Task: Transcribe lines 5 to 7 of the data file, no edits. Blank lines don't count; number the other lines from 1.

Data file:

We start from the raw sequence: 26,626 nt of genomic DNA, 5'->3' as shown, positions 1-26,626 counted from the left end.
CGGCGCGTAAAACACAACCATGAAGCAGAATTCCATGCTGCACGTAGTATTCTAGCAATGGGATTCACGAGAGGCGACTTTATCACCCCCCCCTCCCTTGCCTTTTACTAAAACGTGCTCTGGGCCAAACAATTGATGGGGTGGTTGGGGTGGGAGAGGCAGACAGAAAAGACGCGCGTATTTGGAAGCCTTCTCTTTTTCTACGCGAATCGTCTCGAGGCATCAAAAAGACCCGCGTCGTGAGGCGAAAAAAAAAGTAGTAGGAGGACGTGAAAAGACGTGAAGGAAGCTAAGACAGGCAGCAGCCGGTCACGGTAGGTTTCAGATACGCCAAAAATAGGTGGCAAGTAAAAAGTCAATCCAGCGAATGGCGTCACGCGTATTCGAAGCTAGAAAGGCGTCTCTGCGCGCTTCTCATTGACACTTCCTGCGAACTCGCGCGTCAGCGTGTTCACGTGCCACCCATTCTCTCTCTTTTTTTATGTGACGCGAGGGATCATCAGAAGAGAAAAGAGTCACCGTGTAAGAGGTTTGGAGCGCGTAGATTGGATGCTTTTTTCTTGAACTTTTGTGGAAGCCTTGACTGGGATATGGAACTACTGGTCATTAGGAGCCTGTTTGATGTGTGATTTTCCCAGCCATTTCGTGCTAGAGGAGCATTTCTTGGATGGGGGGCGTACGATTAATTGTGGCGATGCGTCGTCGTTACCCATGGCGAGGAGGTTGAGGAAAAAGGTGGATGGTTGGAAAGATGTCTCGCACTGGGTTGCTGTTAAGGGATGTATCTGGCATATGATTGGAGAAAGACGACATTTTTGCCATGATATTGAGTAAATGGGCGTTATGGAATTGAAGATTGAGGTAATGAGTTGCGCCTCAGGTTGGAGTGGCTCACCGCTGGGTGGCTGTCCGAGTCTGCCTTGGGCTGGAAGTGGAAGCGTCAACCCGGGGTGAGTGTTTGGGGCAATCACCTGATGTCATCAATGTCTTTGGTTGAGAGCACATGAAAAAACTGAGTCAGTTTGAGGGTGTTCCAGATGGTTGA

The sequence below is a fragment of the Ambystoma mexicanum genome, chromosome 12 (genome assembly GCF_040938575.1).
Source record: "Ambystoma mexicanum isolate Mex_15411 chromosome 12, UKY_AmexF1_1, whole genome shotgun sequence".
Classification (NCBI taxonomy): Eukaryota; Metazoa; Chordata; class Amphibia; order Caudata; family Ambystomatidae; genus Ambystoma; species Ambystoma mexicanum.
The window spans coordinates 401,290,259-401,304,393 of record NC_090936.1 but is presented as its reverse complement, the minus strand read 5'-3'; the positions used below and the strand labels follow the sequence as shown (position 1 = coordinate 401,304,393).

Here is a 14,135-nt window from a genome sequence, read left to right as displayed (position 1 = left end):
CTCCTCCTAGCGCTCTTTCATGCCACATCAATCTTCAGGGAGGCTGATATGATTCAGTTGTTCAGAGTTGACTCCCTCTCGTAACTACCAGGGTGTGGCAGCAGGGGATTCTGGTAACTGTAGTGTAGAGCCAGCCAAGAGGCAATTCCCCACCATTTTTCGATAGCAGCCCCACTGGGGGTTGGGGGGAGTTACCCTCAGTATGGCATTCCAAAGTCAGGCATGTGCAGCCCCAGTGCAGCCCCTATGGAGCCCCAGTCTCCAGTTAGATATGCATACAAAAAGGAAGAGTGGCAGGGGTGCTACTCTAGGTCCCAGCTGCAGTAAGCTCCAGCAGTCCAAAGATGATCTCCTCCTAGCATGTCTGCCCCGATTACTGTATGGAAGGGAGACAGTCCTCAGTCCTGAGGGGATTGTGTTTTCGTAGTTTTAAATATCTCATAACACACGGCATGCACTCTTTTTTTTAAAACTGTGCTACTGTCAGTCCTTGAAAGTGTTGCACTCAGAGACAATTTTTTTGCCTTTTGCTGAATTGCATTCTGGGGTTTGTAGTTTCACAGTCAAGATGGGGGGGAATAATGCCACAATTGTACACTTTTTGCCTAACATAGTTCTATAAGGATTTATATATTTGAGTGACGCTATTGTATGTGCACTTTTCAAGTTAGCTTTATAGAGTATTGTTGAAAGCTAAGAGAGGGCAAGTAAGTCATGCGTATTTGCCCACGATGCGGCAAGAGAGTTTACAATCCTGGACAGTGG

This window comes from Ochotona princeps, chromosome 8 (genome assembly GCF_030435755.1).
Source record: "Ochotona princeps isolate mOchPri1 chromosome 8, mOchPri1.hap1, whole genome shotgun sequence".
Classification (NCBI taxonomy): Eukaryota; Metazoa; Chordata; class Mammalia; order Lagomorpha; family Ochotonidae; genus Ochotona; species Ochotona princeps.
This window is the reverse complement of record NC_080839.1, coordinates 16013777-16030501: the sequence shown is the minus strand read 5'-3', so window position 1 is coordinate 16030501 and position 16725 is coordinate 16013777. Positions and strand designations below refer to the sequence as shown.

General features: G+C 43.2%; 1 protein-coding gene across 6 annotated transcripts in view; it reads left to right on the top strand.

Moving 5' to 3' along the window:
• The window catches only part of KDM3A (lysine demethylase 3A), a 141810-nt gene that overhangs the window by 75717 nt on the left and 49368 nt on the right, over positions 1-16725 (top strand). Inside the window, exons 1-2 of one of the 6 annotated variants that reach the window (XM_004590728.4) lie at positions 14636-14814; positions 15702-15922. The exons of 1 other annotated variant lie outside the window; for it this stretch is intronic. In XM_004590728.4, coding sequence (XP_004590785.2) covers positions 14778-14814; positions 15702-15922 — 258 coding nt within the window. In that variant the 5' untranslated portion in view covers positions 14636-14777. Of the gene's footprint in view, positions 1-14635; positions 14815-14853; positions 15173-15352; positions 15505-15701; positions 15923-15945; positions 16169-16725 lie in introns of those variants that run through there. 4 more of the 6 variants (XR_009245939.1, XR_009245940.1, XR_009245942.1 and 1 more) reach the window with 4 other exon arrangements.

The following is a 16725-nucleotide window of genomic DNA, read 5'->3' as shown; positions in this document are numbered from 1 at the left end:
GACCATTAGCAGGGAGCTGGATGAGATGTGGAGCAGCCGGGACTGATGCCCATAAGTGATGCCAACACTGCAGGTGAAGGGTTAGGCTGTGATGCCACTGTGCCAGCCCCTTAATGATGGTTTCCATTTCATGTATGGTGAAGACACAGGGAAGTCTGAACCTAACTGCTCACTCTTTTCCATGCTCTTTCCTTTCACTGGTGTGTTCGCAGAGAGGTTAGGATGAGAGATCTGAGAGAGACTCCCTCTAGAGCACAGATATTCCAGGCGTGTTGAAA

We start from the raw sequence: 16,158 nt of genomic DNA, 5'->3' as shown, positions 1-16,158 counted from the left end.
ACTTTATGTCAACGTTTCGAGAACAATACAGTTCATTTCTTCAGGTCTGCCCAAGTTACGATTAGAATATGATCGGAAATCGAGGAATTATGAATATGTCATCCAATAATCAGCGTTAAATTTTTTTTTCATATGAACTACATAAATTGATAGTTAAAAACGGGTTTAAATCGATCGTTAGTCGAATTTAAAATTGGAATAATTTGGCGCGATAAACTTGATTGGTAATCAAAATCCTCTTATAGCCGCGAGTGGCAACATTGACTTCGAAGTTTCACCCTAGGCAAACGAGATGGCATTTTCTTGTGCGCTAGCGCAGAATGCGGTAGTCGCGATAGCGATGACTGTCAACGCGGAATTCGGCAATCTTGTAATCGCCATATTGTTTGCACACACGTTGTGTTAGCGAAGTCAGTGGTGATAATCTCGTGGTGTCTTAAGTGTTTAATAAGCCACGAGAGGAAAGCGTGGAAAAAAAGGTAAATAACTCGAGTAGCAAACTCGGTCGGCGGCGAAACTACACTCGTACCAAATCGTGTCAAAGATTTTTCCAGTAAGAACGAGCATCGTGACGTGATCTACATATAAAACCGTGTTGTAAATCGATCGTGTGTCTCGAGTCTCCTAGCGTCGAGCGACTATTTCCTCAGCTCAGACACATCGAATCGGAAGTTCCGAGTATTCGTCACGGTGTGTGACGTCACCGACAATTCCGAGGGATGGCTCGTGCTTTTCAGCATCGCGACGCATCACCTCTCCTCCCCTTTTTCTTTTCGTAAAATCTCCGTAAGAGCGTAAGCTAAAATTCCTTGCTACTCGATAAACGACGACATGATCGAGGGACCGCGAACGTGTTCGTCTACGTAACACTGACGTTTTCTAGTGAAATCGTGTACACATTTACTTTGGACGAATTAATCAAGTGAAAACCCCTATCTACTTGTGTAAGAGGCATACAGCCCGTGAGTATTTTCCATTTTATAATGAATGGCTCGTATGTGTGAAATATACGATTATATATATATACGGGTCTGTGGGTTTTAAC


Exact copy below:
Classification (NCBI taxonomy): Eukaryota; Metazoa; Chordata; class Amphibia; order Caudata; family Ambystomatidae; genus Ambystoma; species Ambystoma mexicanum.
The window spans coordinates 401,290,259-401,304,393 of record NC_090936.1 but is presented as its reverse complement, the minus strand read 5'-3'; the positions used below and the strand labels follow the sequence as shown (position 1 = coordinate 401,304,393).

Here is a 14,135-nt window from a genome sequence, read left to right as displayed (position 1 = left end):